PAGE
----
20. 20. Procainamide • Procaine derivative (amide) • Identical action with quinidine except: – Minimal antivagal action – Lesser suppression of ectopic automaticity – Lesser depression of contractility and AV conduction – No alpha blocking action • Kinetics: – Absorbed orally and bioavailability is 80% – Metabolized in liver to N-acetyl-procainamide (NAPA) – blocks K channel and prolongs repolarization • Dosage – 250 mg tabs and 1gm/ml injections – Antiarrhythmic – 0.5 to 1 gm oral followed by 0.25-0.50 mg every 2 Hrs • Uses: Mainly for monomorphic VTs and to prevent recurrences • ADRs: Hypersensitivity, flushing, hypertension, torsedes de pointes and CNS symptoms – mental confusion, hallucinations and weakness
  21. 21. Antiarrhythmic – Lidocaine (Lignocaine) • Popular antiarrhythmic and also local anaesthetic (membrane stabilizing action) • Lowest potency for Na+ channel inactivated state – ECTOPIC Foci – Enhance phase – 4 depolarization in partially depolarized or stretched PF – After depolarization antagonized – no effect on SAN – Practically no action on Atrial fibres – Rate of 0 phase in AVN and ventricles – not affected – Reduction in APD in PF and ventricular myocardium • Actions: – Selective action on partially depolarized and cells with long APD – normal ventricular and conducting fibres – not affected – Suppression of automaticity in ectopic foci (reentry) – one way or two way block – Enhanced phase-4 depolarization in partially depolarized or stretched PF (APD long) – Little effects on cardiac contractility and arterial BP
  22. 22. Lidocaine – contd. • Kinetics: Ineffective orally, given IV lasts for 10-20 minutes. Therefore given as IV bolus 50-100 mg followed by 20-40 mg every 10-20 minutes. Half-life prolonged in CHF (coz. Vd decreases) and 70-80% metabolized by liver • Adverse effects: Neurological – drowsiness, paresthesia, blurred vision, nystagmus and fits etc. – No proarrhythmic effects – no cardiotoxicity • Uses: 50-100 mg bolus and 10-20 mg every 20 minutes – 1st line of drug in Arrhythmia following acute MI and cardiac surgery – Prevention of ventricular tachycardia – Digitalis toxicity – no AV block • LA lignocaine Vs Antiarrhythmic lignocaine ?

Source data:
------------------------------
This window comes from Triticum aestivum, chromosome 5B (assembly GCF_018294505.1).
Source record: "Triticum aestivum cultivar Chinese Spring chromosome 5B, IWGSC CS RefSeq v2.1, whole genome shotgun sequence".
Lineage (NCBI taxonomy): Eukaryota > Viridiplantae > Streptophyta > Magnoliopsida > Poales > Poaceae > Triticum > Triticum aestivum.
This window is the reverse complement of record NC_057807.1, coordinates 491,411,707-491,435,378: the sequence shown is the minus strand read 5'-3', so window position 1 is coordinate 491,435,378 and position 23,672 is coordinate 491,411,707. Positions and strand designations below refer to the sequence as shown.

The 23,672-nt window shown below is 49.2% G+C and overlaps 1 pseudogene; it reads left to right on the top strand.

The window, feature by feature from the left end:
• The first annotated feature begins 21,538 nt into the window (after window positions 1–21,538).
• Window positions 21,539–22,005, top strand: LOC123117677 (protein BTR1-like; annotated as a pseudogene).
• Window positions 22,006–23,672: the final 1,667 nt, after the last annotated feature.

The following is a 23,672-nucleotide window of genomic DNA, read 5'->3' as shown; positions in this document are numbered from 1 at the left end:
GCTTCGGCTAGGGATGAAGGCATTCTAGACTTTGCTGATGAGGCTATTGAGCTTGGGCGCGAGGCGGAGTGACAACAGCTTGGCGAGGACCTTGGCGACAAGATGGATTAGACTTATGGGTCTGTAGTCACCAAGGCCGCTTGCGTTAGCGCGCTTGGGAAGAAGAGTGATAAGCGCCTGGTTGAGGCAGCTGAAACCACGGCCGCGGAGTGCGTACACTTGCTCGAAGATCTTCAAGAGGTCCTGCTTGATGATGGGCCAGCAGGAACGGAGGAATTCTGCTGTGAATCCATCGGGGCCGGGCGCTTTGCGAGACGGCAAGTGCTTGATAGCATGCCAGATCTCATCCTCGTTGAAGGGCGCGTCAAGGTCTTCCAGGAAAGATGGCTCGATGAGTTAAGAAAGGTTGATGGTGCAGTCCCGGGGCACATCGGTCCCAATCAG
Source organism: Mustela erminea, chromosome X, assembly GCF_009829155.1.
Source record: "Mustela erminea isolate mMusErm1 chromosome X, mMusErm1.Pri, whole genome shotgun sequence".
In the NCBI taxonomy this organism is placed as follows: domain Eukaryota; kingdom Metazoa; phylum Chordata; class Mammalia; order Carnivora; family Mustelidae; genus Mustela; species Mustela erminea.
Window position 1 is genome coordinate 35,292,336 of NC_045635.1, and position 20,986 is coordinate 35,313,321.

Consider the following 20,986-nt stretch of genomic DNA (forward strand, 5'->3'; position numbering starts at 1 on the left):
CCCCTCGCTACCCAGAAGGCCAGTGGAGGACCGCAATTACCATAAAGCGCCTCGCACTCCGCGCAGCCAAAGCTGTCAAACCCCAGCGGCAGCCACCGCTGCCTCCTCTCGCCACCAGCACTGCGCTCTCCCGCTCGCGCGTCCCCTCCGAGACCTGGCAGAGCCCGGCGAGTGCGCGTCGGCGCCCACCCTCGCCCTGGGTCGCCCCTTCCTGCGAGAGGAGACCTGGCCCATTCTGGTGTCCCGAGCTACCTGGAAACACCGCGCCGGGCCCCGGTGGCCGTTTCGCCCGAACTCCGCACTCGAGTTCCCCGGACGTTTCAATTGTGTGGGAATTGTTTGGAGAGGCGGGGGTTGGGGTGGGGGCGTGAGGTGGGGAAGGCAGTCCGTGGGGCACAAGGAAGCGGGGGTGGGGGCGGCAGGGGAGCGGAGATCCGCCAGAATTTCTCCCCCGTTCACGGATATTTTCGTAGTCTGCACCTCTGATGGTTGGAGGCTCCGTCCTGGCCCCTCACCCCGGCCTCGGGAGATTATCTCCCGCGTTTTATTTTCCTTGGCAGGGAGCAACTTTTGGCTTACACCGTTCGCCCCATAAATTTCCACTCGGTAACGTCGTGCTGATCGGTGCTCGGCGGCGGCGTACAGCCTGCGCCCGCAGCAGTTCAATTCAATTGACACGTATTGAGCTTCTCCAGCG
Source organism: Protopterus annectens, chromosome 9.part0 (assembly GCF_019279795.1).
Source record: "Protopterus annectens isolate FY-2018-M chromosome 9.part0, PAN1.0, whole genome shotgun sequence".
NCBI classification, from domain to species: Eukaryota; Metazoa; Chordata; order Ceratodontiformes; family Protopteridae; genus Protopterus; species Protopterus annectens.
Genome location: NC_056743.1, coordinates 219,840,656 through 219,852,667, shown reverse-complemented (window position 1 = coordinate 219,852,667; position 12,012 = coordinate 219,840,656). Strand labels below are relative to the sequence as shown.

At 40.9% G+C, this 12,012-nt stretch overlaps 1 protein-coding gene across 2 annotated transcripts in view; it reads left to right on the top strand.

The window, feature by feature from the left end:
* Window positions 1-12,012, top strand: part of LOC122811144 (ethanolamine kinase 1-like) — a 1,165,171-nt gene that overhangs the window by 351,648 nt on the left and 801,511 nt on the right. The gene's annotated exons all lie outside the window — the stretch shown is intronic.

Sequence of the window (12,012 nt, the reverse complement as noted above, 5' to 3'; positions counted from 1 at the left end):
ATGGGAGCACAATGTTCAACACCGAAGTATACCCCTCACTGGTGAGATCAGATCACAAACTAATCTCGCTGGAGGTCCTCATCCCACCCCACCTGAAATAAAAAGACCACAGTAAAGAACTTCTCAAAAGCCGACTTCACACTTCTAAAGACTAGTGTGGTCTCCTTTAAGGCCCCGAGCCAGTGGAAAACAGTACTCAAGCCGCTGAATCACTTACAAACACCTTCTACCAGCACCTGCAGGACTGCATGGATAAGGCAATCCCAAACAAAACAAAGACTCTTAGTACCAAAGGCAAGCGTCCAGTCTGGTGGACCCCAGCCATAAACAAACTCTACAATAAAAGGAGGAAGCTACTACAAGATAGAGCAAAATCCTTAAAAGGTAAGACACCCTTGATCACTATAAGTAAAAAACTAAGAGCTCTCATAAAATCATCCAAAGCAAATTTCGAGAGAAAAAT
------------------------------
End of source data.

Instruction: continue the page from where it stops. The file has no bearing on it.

23. 23. Beta blockers • Drugs used are beta-blockers: Propranolol, Sotalol, Esmolol and Acebutlol • Suppression of adrenergically mediated activity • Propranolol - Membrane stabilizing effect like quinidine on heart – high doses – clinical dose: cardiac adrenergic blockade • Clinical doses (antiarrhythmic effect) - Block beta-1 receptor in heart and decreases heart rate 1. Decrease in phase 4 depolarization and automaticity in SA node, AVN, PF and other ectopic foci (Adrenaline causes ventricular ES and fibrilation by increasing the phase 4 depolarization !!!) 2. Prolongation of ERP of AVN – impede AV conduction
  24. 24. Uses of Propranolol • Arrhythmias associated with increased sympathetic activity – sinus tachycardia, atrial extrasystoles provoked by emotion and exercise • Less effective in PSVT than adenosine and verapamil • Propranolol is used to treat sympathetically mediated arrhythmias - phaeochromocytoma and halothane anaesthesia – Sinus tachycardia, atrial and nodal extrasystole and nodal extrasystole provoked by exercise Does not abolish AF or Afl but decreases ventriculsar rate • Reduce mortality after MI – anti-ischaemic action • Esmolol IV – quickly terminates AF and fluttter and used in emergency control of arrhythmia due to anaesthetics
  25. 25. Class-III Antiarrhythmics • Class III drugs K channel blockers prolong repolarization (increase refractoriness) by blocking outward potassium conductance – Prolongation of Cardiac action potential – Increased ERP • Drugs – Amiodarone Ibutilide, dofetilide, sotalol (II + III action) and bretylium • Bretylium is used only in life threatening arrhythmias